People in Plunge town after the great fire. Courtesy of Yad Vashem.
In 1871, a devastating fire swept through Šeduva, leaving more than 400 families homeless overnight. The fire destroyed the homes of both Jewish and Lithuanian residents, reducing them to ashes. An eye-witness set the events to paper with a quivering hand:
"On July 5 a fire started and consumed more than 150 of our city's homes, down to the foundation, and hundreds of families were left naked and possessionless, having been unable to salvage any of their items or property, and that which had been rescued in time was later consumed by fire out on the town streets."
Residents of neighboring shtetls rushed to aid the victims, many of whom had suffered similar tragedies before. Jewish communities in Panevėžys, Šiauliai, Šiaulėnai, Šakiai, Kėdainiai, Josvainiai, Seredžius, Dotnuva, and other locations provided help in the form of money, bread, and other essentials.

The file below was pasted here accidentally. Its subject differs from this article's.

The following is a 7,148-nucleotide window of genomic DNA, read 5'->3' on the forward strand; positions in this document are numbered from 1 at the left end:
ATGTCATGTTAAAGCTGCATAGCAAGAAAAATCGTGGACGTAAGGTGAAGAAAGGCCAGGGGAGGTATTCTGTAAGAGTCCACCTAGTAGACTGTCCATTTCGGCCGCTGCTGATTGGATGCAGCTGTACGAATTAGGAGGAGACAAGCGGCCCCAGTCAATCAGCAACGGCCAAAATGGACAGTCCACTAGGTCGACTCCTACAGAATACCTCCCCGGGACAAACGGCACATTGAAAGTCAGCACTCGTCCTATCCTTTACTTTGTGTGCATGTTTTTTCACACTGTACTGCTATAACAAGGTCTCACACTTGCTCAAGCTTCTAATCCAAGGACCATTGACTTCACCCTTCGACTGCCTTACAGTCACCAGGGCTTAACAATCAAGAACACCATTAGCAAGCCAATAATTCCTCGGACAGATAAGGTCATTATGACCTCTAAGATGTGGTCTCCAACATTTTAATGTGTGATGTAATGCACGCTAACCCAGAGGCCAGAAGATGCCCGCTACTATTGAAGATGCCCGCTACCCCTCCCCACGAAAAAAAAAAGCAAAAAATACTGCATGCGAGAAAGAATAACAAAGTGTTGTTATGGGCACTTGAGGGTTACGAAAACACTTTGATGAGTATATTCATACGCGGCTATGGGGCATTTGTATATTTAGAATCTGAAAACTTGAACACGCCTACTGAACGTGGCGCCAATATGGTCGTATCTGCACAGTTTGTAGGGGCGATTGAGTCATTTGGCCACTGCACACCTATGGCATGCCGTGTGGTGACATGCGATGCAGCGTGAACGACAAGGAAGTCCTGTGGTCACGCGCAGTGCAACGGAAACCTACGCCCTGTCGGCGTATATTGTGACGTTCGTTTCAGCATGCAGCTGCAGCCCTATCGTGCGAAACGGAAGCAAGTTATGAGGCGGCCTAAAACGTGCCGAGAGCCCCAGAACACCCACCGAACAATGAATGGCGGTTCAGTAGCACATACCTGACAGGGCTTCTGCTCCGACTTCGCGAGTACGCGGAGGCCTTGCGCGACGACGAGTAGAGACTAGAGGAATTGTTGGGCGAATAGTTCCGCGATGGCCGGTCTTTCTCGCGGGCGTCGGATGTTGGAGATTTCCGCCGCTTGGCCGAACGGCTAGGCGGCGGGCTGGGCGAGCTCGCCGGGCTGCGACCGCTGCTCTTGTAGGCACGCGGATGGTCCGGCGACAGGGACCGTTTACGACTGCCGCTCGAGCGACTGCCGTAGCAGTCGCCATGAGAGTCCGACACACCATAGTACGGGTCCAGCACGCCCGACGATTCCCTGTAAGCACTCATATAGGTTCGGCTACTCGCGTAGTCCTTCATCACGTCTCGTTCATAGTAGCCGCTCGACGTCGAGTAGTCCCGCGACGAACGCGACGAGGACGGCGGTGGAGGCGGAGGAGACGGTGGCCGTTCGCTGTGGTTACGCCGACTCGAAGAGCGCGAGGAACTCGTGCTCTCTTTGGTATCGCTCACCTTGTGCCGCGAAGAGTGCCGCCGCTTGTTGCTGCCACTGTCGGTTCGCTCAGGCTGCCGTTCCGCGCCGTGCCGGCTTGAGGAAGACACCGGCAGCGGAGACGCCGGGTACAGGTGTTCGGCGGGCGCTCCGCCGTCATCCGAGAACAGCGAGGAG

Šeduva experienced at least five major fires in the 19th century, leaving its residents in despair and agony. There were also fires in the interwar period, fortunately of a smaller scale.